A modest half a million more seats week on week once again takes global capacity above 102 million as we enter the peak holiday month of the year. This means a remarkable 25% more seats than this time last year, and at 14% below 2019 levels, we edge ever closer to pre-pandemic levels. Looking forward, it looks like capacity is baked in at more than 100 million for the rest of the month, and feels like every flight operating is crammed with holiday makers and a few businessmen still working, who typically seem to be in either seat B or D!
Despite some airports capping airline capacity without consultation in the last week - and the sad, if inevitable, decision of one UK airport to begin the closing process - it has been another week of capacity reaching above 102 million seats, and we should probably enjoy that heat whilst we can. Unsurprisingly, it is only the larger airports that are capping airline capacity for the peak holiday season, this inevitably means we will see capacity fall in the coming weeks in some key locations.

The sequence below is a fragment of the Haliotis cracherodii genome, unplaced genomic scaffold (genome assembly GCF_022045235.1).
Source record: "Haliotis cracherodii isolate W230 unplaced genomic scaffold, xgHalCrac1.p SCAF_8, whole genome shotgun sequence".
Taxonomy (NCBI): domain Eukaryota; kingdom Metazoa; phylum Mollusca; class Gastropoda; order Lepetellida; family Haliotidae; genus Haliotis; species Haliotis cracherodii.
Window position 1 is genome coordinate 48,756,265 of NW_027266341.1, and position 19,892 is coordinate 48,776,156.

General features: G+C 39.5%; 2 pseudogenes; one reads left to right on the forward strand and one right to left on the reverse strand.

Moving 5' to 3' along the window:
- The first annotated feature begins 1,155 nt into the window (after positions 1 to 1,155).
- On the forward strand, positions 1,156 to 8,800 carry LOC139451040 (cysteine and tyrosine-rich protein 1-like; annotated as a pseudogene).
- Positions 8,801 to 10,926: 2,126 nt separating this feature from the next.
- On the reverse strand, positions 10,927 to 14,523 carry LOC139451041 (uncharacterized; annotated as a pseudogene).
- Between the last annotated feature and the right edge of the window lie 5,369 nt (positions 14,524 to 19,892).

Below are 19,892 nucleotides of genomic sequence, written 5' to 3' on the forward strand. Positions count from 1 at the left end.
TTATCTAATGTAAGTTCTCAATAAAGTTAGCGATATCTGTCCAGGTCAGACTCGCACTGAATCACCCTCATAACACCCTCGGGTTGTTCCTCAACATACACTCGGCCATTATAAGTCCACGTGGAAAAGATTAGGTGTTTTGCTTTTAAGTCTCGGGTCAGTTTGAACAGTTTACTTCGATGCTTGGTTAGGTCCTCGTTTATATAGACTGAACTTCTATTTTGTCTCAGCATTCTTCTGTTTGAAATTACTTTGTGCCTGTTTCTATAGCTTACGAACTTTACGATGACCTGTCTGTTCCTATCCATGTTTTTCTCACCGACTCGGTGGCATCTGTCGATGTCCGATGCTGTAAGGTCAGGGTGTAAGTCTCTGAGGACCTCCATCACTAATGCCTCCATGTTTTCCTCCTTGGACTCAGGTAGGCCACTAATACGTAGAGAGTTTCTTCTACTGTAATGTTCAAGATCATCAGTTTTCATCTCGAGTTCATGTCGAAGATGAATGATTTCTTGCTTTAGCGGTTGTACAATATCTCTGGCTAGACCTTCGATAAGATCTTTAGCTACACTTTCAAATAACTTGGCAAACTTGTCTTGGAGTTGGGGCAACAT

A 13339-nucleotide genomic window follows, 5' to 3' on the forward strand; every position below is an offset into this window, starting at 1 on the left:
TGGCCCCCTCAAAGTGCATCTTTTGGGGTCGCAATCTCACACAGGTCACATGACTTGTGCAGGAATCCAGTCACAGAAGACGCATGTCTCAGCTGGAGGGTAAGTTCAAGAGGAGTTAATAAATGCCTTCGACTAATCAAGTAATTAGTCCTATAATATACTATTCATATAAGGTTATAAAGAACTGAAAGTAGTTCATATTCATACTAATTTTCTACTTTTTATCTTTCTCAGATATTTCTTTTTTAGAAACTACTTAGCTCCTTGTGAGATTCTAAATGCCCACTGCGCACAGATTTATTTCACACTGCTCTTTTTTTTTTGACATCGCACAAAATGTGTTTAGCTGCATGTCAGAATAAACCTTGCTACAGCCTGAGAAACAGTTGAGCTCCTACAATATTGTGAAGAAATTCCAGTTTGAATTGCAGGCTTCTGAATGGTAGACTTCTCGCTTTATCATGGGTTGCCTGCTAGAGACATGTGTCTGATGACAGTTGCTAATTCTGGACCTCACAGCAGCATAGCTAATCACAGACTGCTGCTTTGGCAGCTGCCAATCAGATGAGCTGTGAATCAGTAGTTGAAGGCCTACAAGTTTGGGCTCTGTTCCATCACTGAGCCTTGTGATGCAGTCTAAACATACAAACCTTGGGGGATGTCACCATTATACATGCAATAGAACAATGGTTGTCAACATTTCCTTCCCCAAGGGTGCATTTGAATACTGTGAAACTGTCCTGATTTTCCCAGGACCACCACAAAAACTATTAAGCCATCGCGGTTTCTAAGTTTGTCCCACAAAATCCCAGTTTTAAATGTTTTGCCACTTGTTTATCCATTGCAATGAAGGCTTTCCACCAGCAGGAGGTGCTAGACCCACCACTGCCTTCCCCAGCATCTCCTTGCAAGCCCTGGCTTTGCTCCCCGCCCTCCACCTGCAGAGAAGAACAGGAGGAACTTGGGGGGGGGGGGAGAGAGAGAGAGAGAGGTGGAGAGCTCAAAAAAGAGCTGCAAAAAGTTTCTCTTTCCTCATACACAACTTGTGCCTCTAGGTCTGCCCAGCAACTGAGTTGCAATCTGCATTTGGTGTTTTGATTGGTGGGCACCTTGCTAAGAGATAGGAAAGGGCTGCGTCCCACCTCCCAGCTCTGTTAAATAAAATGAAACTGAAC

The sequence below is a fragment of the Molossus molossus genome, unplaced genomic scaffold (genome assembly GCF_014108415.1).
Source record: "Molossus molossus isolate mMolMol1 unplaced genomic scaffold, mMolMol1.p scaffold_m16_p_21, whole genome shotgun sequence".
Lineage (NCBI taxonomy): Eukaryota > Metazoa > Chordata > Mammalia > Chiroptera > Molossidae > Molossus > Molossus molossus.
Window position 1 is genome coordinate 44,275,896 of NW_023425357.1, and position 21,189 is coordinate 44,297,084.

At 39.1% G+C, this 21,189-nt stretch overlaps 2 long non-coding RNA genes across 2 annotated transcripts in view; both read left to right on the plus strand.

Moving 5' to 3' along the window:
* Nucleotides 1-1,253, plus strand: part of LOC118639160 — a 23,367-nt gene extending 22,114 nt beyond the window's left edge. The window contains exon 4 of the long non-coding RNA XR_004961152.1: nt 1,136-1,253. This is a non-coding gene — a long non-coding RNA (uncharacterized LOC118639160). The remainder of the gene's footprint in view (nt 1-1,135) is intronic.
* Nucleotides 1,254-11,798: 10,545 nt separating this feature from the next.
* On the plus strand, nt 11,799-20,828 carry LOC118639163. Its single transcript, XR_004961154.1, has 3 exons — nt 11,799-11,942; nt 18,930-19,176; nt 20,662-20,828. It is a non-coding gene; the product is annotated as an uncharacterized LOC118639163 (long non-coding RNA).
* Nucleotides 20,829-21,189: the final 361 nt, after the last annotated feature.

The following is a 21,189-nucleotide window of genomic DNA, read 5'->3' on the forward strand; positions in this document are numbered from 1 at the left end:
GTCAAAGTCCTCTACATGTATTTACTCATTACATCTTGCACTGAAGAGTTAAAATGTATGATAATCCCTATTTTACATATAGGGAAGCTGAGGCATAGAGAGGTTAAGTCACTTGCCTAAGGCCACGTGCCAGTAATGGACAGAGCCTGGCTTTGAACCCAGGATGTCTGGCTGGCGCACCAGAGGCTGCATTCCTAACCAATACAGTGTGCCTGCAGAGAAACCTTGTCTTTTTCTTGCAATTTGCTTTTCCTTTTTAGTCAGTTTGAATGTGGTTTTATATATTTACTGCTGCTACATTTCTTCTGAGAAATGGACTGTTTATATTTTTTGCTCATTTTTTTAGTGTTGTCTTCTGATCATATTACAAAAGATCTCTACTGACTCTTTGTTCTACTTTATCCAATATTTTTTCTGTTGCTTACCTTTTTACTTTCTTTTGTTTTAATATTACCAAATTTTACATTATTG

This week saw several airlines making capacity cuts in the United Kingdom, airline COOs departing from two of Europe’s major carriers and Virgin Atlantic announcing a new route to Florida. SAS called their pilots' bluff, and were double bluffed themselves into an application for Chapter 11, and, reassuringly, despite everything global capacity increased slightly week-on-week to 102.1 million, leaving us just 14% below the 2019 mark.